Mensching: Tigers mostly stand pat, and that’s OK
The Tigers’ offseason gets an “F,” at least according to ESPN’s Jim Bowden. The former general manager of the Reds and Expos wrote that “the bottom line is Detroit didn’t get better this offseason — not for the present or the future.”
It’s easy to see why he’d say so. I’ve written about a similar sentiment myself. If you’re not moving forward, somebody else is. The Tigers did nothing to help their present or their future. How can you see that as anything but a failure?
The team has a payroll that will only cause it greater problems in the future. The franchise has a farm system devoid of much A-list talent, or, according to most prospect watchers, much of any talent at all.
Something has to give. There is young talent, but young talent that is relatively inexpensive today will only cost more if the players continue to improve.
Tigers GM Al Avila finds himself in an even more difficult position because not only does he have these issues to deal with, but he also has to do with with little wiggle room on his current payroll and he still has to find a way to get fans out to the ballpark. The Tigers’ season average fell by more than 7,000 fans per game from 2013 to 2016.
This reminds you a bit of the conundrum former GM Dave Dombrowski was faced with a few years back. After making the playoffs in 2006, and adding stars in 2007 and 2008, the Tigers failed to make the playoffs in 2009 after blowing a three-game lead with four games to go in the season. Payroll was high, several contracts that appeared to be mistakes were locked in, and outlooks were dismal.
At the time other ESPN personalities were writing of the inevitable trade of Detroit’s star players, and the fire sale to come. Curtis Granderson was traded to the Yankees in a three-way trade that brought some young pitcher named Max Scherzer, a washed-up starter named Phil Coke, and a prospect by the name of Austin Jackson back to Detroit. This seemed to confirm all prior assumptions.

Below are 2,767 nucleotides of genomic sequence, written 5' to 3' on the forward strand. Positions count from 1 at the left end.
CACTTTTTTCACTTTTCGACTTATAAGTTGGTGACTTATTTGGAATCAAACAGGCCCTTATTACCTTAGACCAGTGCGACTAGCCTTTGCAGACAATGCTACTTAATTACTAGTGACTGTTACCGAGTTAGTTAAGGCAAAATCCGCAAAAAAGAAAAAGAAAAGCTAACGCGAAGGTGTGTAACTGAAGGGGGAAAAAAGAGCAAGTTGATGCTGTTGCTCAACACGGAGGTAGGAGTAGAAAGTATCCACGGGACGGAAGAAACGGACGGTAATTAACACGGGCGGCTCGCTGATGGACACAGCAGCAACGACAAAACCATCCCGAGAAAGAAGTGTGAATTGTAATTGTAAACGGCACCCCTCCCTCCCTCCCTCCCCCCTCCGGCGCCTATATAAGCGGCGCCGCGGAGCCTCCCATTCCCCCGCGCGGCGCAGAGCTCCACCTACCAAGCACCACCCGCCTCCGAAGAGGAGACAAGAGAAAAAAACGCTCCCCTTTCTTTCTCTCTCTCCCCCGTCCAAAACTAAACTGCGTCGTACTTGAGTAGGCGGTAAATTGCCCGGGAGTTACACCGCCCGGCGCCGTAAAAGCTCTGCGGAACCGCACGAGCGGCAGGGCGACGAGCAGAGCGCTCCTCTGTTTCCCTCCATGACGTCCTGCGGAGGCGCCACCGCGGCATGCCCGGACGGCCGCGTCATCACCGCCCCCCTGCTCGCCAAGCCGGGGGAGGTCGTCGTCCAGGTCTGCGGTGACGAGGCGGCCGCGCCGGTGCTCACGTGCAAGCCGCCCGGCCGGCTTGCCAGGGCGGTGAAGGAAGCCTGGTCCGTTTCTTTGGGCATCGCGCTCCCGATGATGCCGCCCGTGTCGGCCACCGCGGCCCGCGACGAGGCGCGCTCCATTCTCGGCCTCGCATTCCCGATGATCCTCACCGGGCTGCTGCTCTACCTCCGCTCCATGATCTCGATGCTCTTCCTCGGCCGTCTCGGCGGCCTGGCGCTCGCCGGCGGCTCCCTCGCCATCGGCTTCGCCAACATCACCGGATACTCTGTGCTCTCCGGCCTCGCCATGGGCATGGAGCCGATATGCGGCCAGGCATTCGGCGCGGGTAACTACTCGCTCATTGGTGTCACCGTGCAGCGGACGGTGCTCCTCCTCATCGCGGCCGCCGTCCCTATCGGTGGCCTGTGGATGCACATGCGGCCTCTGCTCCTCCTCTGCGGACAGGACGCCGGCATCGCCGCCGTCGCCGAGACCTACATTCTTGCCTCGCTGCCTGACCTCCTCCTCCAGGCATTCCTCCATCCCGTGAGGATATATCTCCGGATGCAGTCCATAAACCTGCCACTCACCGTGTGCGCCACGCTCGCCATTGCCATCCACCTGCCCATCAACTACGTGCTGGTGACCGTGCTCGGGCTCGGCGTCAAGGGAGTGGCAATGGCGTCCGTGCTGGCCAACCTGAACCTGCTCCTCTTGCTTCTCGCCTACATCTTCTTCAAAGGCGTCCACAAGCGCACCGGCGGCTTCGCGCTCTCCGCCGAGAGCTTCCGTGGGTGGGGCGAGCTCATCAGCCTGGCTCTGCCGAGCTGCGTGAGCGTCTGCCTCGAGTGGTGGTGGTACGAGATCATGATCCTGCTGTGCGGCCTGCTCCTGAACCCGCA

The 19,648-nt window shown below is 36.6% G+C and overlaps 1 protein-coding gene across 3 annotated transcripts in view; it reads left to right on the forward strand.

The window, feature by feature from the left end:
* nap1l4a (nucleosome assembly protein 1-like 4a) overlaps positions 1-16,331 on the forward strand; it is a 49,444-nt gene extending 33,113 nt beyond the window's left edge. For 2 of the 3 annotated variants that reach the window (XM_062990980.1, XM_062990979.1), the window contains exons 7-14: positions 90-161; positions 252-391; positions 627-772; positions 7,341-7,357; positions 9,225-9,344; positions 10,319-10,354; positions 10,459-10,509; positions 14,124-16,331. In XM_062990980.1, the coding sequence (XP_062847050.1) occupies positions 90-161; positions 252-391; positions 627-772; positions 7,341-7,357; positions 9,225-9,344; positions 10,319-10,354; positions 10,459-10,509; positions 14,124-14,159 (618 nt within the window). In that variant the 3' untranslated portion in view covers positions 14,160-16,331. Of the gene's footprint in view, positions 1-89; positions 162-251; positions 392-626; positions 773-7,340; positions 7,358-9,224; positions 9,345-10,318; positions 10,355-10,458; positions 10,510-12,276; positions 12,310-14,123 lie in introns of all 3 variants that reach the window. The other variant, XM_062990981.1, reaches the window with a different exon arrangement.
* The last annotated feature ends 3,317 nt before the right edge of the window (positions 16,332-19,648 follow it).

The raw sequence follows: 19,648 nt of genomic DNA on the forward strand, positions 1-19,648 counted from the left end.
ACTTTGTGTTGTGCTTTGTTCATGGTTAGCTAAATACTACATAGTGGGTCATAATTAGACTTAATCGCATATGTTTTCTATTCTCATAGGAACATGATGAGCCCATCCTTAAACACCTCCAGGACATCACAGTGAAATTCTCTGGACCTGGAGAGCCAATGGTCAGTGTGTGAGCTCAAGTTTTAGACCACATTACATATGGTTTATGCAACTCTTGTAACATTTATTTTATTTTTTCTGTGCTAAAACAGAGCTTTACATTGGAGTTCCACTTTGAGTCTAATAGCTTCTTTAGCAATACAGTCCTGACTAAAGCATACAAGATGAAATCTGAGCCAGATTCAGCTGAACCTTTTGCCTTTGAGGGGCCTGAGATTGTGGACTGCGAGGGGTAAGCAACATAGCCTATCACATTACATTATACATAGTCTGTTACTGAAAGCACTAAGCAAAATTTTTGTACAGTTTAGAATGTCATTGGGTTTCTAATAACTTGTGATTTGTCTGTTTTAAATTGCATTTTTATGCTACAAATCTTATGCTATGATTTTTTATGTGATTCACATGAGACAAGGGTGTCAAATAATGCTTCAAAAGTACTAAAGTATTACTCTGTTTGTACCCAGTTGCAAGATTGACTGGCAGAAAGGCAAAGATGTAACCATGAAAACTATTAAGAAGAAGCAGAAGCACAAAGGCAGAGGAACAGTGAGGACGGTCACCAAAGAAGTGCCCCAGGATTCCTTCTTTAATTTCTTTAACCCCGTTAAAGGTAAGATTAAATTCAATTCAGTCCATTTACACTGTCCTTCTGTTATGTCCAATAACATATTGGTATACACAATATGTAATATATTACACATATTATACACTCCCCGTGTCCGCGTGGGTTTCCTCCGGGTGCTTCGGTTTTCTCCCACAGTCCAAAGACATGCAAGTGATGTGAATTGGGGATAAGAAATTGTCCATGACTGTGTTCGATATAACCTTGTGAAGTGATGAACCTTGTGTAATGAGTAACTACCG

We know better now. After a disastrous 2010, Detroit went on to win four straight division titles and appeared in a World Series. Scherzer won a Cy Young. Jackson held down center field. And Phil Coke’s iconic glove slam after sweeping the Yankees will forever be a favorite moment in fans’ minds.
So where am I going with this? Two ways, really.
The first is to say that Avila was there by Dombrowski’s side for the trade that helped change the future of the organization, and he kept his ear to the phone listening to see if that opportunity would arise again.
It didn’t. You only get one chance to get this right. If Avila messes up on a trade of a star player, he doesn’t get to go back to a prior save. He has to be certain he’s getting the best value for his club. That didn’t arise. You can’t blame him for not forcing it just to make a move.
The second direction is to note that just because this offseason was a quiet one, all was not lost.
Projections have the Tigers pretty close to where they were last year. They have neither a guarantee of making the playoffs, nor should you view them as entering the season already out of contention. They need a little bit of good luck, but who doesn’t?
Avila and manager Brad Ausmus can assess the team as the season goes on, check the market, and decide by the end of July whether to try to push some chips in or cash out.
By the measure of doing something dramatic, yes the Tigers’ offseason failed to live up to those expectations.
But in reality, they really aren’t in much different position than they were last year and have plenty of time to change directions.
Giving this offseason a failing grade was wholly unwarranted.
Kurt Mensching is the editor of Bless You Boys, a Tigers blog (www.blessyouboys.com). He can be reached at email@example.com.